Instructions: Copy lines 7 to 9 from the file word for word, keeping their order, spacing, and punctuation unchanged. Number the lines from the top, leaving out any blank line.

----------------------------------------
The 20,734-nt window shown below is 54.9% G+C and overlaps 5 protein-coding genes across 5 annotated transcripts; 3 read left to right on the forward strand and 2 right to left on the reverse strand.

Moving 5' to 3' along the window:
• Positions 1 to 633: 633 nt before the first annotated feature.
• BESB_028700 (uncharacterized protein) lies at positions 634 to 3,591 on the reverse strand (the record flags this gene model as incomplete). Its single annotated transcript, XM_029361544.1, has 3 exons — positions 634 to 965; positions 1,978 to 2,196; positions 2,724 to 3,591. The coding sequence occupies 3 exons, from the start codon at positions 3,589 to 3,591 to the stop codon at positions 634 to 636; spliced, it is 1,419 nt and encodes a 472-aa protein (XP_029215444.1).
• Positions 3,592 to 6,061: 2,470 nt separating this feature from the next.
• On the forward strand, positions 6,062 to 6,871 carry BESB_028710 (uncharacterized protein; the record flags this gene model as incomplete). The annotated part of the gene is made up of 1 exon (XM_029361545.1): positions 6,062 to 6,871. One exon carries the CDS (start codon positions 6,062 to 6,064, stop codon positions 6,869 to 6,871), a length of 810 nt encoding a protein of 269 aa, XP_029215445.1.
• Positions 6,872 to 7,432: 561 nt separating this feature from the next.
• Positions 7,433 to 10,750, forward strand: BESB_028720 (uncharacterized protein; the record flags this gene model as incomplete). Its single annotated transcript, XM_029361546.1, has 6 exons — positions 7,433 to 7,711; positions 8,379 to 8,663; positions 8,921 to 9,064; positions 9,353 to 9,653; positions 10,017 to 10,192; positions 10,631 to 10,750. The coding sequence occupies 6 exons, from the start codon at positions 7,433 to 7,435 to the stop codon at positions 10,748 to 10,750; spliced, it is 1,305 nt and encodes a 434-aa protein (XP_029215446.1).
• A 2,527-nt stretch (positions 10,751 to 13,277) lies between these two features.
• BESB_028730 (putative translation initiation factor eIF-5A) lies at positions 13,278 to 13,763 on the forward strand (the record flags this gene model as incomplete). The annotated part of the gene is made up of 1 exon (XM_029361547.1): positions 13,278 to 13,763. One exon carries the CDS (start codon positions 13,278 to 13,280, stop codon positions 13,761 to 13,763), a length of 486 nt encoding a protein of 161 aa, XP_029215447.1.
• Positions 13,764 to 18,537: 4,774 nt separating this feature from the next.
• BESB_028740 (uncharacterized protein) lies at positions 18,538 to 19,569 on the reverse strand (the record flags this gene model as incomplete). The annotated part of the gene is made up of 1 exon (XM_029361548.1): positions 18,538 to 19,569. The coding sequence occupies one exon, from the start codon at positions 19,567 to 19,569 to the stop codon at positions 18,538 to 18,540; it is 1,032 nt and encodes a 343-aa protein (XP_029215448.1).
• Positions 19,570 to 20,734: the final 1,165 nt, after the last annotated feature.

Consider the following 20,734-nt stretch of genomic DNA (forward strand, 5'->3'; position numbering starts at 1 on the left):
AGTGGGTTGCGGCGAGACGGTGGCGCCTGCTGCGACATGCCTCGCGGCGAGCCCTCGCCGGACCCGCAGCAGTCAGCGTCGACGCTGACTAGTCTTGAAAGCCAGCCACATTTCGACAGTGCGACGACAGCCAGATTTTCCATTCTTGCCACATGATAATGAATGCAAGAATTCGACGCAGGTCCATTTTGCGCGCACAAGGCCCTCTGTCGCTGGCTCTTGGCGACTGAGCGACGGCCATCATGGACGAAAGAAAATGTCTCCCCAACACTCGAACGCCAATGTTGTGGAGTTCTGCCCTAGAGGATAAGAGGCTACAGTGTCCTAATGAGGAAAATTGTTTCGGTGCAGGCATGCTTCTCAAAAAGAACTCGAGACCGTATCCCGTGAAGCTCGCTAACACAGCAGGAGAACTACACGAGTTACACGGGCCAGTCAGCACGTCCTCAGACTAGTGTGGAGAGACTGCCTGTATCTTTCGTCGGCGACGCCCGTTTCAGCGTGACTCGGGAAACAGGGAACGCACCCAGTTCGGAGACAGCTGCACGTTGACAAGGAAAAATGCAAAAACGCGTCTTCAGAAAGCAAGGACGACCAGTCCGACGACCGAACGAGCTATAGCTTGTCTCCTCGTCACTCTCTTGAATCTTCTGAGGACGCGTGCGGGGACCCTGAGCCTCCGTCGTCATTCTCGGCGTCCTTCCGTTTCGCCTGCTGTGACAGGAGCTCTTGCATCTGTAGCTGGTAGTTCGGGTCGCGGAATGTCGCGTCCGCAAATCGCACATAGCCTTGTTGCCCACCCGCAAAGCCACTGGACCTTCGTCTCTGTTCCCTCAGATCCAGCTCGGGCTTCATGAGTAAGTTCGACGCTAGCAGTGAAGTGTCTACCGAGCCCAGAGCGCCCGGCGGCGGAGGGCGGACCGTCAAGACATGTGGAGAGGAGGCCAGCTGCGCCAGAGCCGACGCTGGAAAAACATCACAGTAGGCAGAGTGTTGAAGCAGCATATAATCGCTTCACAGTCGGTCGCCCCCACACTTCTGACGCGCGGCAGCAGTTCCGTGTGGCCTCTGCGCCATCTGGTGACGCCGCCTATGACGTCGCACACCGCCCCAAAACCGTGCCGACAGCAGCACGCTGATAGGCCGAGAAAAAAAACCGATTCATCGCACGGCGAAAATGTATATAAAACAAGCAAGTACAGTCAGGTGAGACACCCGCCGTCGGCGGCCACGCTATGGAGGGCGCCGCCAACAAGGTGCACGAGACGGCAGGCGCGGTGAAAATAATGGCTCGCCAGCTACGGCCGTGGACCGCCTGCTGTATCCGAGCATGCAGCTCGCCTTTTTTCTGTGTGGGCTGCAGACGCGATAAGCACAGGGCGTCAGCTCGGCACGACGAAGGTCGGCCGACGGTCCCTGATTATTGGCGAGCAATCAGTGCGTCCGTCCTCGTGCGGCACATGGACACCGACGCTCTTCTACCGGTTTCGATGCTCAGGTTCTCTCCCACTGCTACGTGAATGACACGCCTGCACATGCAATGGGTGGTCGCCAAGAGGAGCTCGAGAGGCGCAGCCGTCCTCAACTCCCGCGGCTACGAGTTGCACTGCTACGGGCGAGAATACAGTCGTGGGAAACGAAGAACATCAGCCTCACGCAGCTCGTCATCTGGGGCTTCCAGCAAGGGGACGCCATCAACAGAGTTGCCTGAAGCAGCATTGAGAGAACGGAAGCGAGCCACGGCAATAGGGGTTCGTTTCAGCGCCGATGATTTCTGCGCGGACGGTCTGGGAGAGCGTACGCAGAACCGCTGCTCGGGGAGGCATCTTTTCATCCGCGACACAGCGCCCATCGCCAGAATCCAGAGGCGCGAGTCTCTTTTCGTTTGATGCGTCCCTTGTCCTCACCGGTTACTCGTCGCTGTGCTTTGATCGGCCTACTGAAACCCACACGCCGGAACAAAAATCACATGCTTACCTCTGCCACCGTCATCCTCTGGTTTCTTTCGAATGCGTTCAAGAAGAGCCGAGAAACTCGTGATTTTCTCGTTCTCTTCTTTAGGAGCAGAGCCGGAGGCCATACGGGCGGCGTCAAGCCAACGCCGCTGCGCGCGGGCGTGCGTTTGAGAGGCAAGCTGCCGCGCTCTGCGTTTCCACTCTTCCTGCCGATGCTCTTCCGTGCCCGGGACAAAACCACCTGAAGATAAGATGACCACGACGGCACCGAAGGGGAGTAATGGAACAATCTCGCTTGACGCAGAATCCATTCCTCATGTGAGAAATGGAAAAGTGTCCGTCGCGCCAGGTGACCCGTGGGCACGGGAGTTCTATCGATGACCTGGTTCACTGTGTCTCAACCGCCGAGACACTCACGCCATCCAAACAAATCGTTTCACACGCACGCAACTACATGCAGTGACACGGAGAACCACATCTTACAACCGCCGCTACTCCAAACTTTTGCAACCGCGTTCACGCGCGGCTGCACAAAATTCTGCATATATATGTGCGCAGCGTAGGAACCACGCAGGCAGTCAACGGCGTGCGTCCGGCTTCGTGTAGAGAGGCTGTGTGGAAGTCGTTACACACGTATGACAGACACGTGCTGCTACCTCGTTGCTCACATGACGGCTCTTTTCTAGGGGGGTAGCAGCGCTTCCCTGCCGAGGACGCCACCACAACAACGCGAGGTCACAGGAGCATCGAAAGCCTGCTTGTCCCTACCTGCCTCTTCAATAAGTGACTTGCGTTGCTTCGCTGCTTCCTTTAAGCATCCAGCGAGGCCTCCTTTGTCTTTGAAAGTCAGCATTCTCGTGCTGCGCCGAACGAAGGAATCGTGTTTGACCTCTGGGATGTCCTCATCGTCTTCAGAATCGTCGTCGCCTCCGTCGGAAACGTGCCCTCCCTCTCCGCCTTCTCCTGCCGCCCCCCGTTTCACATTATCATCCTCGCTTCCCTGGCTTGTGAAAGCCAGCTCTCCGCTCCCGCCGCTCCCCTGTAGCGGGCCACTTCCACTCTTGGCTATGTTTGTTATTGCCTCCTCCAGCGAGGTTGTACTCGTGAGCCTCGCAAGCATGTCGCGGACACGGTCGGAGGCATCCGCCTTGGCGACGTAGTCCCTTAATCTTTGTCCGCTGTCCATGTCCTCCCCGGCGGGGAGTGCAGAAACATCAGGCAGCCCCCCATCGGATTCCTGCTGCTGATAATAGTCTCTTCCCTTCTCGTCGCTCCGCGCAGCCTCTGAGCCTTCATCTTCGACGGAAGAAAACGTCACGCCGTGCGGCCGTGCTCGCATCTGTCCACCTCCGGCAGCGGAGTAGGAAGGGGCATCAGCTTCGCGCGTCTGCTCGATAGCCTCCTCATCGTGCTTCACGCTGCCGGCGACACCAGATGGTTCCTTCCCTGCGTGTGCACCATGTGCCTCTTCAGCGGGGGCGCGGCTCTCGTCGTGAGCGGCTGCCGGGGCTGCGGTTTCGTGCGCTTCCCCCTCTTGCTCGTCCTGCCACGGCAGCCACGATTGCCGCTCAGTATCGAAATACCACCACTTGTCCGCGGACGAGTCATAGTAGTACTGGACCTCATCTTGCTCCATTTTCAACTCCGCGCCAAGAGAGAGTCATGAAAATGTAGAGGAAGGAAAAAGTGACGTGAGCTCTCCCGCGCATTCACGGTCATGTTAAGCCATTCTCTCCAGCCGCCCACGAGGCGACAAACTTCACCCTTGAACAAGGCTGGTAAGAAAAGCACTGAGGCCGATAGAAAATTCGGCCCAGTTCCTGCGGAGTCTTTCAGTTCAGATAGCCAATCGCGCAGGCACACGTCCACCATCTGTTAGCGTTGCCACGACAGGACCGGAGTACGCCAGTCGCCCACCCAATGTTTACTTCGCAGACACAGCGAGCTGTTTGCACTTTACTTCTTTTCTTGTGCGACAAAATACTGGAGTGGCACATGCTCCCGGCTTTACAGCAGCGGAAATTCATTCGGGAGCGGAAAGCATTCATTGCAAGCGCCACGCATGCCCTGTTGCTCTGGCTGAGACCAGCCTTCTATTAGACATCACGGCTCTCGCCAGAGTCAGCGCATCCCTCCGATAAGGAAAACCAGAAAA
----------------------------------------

• Positions 6,872 to 7,432: 561 nt separating this feature from the next.
• Positions 7,433 to 10,750, forward strand: BESB_028720 (uncharacterized protein; the record flags this gene model as incomplete). Its single annotated transcript, XM_029361546.1, has 6 exons — positions 7,433 to 7,711; positions 8,379 to 8,663; positions 8,921 to 9,064; positions 9,353 to 9,653; positions 10,017 to 10,192; positions 10,631 to 10,750. The coding sequence occupies 6 exons, from the start codon at positions 7,433 to 7,435 to the stop codon at positions 10,748 to 10,750; spliced, it is 1,305 nt and encodes a 434-aa protein (XP_029215446.1).
• A 2,527-nt stretch (positions 10,751 to 13,277) lies between these two features.